The tours provide great Muslim services including halal food, prayer times and prayer locations.
What challenges have you had to overcome to ensure you are able to accommodate these access needs?
There's not been many challenges with regards to these as halal food is widiely available in Britain and some resturants have prayer rooms too however certain mosques may not accomdate for females prayer space so this would mean going to an alternative prayer place which caters for females which could be slightly further away. The Winter prayers times of Dhur, Asr and Magrib are close to each other and therefore either change the afternoon walking tour times and we are able to pray on route. Tours are planned to make sure they are buggy-friendly to allow families to bring their babies too.
Why did you specifically develop tours about Black Muslim history? What kinds of stories are uncovered, can you share a highlight?
I genienuly believe that we just don't know much about black Muslim history globally, and to shed light on a specific Muslim community in Britain educates the masses of international visitors such as a dark skined Morocan ambassador AbdulWahid who were protrayed as light skined in a portrait, or Duse Muhammad Ali who established Britain's first Black newspaper or even Amadu Tijani who is virtually unheard of in Britain or in his own country of Nigeria despite in the 1920s coming to London and winning back land that Britain had previous stolen in Nigeria. I was delighted to have discovered film footage of him in London but was amazed to discover that the footage had been filmed at a local church that is only a 10 mintue walk from where I live! So you never truely know what could be in your neighbourhood!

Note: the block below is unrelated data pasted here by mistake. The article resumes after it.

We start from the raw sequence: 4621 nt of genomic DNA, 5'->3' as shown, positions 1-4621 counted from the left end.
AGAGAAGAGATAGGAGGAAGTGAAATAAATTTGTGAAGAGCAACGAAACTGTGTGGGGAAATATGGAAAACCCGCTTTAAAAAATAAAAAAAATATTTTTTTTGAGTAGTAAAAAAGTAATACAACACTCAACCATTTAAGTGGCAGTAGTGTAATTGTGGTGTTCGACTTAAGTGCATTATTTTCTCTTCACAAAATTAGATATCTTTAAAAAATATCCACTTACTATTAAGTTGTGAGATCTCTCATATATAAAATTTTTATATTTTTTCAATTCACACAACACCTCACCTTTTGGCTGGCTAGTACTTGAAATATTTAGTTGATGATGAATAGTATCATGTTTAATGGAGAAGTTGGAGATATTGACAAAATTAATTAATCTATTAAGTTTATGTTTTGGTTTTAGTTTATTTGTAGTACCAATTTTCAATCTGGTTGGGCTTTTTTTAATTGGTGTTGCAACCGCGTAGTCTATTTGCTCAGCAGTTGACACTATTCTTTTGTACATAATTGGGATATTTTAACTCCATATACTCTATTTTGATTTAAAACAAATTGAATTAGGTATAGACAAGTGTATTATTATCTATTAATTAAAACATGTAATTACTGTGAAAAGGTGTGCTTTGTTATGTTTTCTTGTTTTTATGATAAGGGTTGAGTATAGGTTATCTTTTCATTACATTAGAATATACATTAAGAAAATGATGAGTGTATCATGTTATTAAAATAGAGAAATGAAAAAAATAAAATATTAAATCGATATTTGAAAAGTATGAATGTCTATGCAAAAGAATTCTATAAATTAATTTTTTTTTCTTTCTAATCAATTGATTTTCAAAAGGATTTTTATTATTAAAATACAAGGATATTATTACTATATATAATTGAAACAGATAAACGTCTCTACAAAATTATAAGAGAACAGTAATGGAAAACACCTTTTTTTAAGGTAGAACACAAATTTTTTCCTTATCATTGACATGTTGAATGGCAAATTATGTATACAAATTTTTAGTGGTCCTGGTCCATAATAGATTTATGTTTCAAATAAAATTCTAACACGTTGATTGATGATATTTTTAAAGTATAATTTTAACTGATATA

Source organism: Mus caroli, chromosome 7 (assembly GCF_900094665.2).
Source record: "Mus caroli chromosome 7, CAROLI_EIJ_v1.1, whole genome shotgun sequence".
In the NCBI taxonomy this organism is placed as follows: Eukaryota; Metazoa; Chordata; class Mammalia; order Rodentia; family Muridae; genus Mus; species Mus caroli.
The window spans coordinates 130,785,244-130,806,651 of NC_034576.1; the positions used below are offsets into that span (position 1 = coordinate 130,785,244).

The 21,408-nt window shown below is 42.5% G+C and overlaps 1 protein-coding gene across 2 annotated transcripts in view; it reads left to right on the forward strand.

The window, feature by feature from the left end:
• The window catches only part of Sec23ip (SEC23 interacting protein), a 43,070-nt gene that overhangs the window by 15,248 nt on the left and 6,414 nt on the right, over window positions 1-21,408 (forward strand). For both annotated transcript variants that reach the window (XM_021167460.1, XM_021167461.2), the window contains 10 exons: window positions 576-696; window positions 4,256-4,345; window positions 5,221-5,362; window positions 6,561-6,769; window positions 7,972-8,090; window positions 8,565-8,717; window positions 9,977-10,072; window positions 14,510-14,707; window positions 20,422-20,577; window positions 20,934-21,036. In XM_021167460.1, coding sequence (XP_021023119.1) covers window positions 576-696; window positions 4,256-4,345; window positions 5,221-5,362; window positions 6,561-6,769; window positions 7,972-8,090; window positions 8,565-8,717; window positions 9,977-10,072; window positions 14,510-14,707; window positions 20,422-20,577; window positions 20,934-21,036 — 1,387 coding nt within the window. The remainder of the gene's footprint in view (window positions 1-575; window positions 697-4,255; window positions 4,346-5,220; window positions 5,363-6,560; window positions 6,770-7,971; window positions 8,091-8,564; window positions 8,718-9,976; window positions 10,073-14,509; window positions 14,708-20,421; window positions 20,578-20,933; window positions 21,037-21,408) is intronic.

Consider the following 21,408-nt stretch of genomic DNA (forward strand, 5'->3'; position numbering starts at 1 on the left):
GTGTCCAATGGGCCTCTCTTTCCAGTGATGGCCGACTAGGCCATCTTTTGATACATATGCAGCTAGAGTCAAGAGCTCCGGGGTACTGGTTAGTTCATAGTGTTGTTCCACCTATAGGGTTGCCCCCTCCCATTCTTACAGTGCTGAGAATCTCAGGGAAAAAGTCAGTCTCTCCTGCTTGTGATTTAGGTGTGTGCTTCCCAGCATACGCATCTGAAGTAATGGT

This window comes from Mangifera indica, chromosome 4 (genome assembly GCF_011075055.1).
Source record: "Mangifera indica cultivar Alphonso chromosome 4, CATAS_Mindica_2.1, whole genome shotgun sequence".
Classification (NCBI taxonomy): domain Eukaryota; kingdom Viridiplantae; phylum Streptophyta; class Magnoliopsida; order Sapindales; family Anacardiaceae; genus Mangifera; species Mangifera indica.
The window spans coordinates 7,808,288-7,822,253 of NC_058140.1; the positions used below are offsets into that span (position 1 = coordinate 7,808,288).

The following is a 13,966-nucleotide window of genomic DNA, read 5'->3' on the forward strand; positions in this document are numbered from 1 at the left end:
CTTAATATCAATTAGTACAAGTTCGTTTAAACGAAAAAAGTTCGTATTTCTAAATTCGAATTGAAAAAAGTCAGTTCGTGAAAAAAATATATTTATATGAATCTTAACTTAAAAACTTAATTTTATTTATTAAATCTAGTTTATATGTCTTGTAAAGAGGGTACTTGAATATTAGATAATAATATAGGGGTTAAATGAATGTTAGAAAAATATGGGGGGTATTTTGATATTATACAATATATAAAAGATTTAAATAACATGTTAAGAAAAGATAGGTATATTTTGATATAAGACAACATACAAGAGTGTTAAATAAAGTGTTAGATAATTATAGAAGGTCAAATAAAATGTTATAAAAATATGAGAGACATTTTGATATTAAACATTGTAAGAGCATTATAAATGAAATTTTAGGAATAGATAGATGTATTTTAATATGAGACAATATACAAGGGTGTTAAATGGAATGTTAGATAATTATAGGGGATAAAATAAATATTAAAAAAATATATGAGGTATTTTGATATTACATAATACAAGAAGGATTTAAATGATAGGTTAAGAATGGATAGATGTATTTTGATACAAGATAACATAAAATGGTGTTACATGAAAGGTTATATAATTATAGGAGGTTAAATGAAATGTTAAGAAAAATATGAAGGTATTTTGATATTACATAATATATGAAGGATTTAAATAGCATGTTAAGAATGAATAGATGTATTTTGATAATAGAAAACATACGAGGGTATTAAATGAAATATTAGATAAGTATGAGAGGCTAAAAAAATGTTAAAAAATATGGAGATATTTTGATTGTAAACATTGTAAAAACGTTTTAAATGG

Stories of contribution and successes need to be total to the young or old otherwise the people of the past will be lost forever.
We also need to remember some of our more modern day black individual and what they did too. Visits made by Malcolm X to Britain are unheard of in the many annual Malcolm X lectures that especially take place in Britain's Black history month in October. Sadly, Islamic speakers or school teachers mostly speak about Malcolm X's life in US and Hajj but nothing about the fact what he was doing in UK when in fact he was doing the same he in UK as he was in the US. giving more context to his life in UK makes it more relatable to audiences in the UK. There are also are elders who are alive, their lived experierence shouldn't disappear and their stories need to be told, once again the contributions in Britain and the challenges they faced back in the 1950s-1980s. Adilla Shabazz, a Guyanese convert to Islam was instrustmental in helping other sisters who included converts to the Islamic faith and co-founder of the Muslim Sister's Jamaat, and who witnessed the squatters leaving the house that became Brixton Mosque in 1990s and upon enter saw the graiffati "We love pork".